Samiam's major label debut album draws you into a world where torment hides behind every shadow. "Clumsy"--with such angst-filled punk rock songs as "Bad Day," "No Size That Small," "Routine" and the harrowing, autobiographical "Stepson"--chronicles struggles to overcome broken homes and shattered dreams.
Its tense, unsettling subject matter might make one wonder if the band's members have used the 2-year-old songs as vehicles to exorcise their own demons.
Samiam (pronounced Sam-I-Am) just recorded an album's worth of new material, and it all barrels down the same emotionally turbulent path. Or, as bassist Aaron Rubin puts it, lead singer Jason Beebout "wrote more mean, miserable songs about his long, unending, tortured relationship with his folks and siblings."
Meanwhile, the quintet is having some new problems: getting its music released. Songs of intense introspection and angst have been popularized in recent years by the likes of Pearl Jam, Rage Against the Machine and Ministry, but some in the industry wonder if the audience for such heavy-sounding music is on the decline.
Apparently the decision-makers at Atlantic Records think so. The label released "Clumsy" in 1994, and the band toured for about a year and a half. "Then [we] went into the studio and recorded our next record, but suddenly Atlantic decided they didn't want to put it out," Rubin said on the phone from his home in Oakland.
"They were going through a major upheaval, and we were dropped along with about half of their roster. I guess Tori [Amos] and Hootie [and the Blowfish] can only subsidize so many acts that lose money. Of course we were disappointed, but we don't really feel any major animosity. We're focused now on the goal of getting a new record deal."
An Atlantic spokesperson who worked with the band said, "They're great guys, and I wish them the best. We reevaluated our roster last year at the end of the third quarter, and after surviving through several rounds, they just didn't make the final cut."
Dealing with bottom-line business realities is not the only challenge the band has been facing. Samiam has undertaken something of a musical metamorphosis.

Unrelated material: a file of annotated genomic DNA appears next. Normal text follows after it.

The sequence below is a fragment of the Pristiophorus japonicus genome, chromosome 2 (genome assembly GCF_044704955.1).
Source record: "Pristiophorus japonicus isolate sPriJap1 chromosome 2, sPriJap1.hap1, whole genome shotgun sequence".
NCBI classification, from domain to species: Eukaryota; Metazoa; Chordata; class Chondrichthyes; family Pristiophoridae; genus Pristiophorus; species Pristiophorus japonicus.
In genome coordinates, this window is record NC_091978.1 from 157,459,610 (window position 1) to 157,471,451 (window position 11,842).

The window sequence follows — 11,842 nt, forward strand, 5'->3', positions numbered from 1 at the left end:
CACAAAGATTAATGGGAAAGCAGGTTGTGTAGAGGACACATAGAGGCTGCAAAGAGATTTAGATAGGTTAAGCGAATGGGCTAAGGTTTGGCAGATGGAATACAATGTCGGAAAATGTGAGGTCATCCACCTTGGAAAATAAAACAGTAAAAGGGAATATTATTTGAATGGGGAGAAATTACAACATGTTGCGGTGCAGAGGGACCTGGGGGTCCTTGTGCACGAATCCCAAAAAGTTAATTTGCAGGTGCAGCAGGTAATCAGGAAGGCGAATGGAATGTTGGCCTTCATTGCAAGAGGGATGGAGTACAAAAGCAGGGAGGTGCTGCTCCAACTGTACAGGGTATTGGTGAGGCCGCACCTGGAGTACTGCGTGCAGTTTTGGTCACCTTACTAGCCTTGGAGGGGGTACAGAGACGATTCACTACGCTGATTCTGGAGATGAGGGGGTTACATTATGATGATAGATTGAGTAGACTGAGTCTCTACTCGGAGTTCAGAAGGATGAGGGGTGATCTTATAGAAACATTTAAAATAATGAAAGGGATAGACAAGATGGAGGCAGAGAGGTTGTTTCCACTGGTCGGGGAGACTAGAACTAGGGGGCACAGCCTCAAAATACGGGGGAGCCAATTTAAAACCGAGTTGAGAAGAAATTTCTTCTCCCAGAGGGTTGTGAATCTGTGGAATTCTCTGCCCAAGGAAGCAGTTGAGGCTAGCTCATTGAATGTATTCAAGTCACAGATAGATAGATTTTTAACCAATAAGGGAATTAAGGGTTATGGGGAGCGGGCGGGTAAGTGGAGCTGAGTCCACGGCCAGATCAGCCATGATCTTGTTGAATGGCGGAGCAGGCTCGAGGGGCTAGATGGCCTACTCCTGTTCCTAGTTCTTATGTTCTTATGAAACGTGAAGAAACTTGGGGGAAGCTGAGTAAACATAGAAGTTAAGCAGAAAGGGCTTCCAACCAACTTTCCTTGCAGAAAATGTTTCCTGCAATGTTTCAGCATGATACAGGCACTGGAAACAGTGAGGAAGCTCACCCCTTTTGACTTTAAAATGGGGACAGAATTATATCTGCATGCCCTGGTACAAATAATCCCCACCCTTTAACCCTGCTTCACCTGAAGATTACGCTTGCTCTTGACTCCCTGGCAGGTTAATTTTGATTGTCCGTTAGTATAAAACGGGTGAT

The band--which also features guitarists James Brogan and Sergie Loobkoff and drummer Victor Indrizzo--was formed in 1988 as part of the flourishing Bay Area punk scene. that spawned Green Day and Operation Ivy. Samiam's three indie label releases all were defined by the band's three-chord, one-dimensional punk fury.
Starting with "Clumsy," the band members have developed into more versatile players of hard-edged rock 'n' roll. Now Samiam emphasizes structure and melody along with unbridled energy.
"Our music has changed. It's not the beat-up, sloppy, pure frenzy that it once was," said Rubin, 28, who has a degree in philosophy from UC Berkeley. "After a while, you get halfway competent at playing your instruments and you learn how songs are supposed to be arranged. Our tempo became a little slower, but I think it's more proficiently played, better music now.
"We're still punk, just not in the traditionally fast, aggressive way. Some of our older fans may say we've changed for the worse because we're not as punk as we used to be. But I don't know. I look at punk-bred bands like Swervedriver and Sugar, and they've grown without losing their edge. That's what we want to do."
Rubin left Samiam several years ago to attend law school at UCLA, but after a year he grew disillusioned, dropped out and returned to the band full time. He said he has no regrets.
"Being in a band is a cool life," said Rubin, who learned to play bass by listening to KISS and Aerosmith records back in high school. "I enjoy life on the road, away from all the day-to-day worries, like if my neighbor's dog is barking or are my bills getting paid. We get to see so much, and it's actually a pretty soothing lifestyle for me."
Samiam continues touring clubs (such as the Lava Room in Costa Mesa, where the band plays Friday night). According to Rubin, the band is a lot looser on stage than one might imagine after listening to some of its gloomy songs.
"Live, there's no self-absorbed brooding or Jim Morrison-like posturing," Rubin promised. "It's just rock 'n' roll played by some dorky idiots. All we're trying to do is entertain our fans and give them their money's worth, just like if they went out to a movie."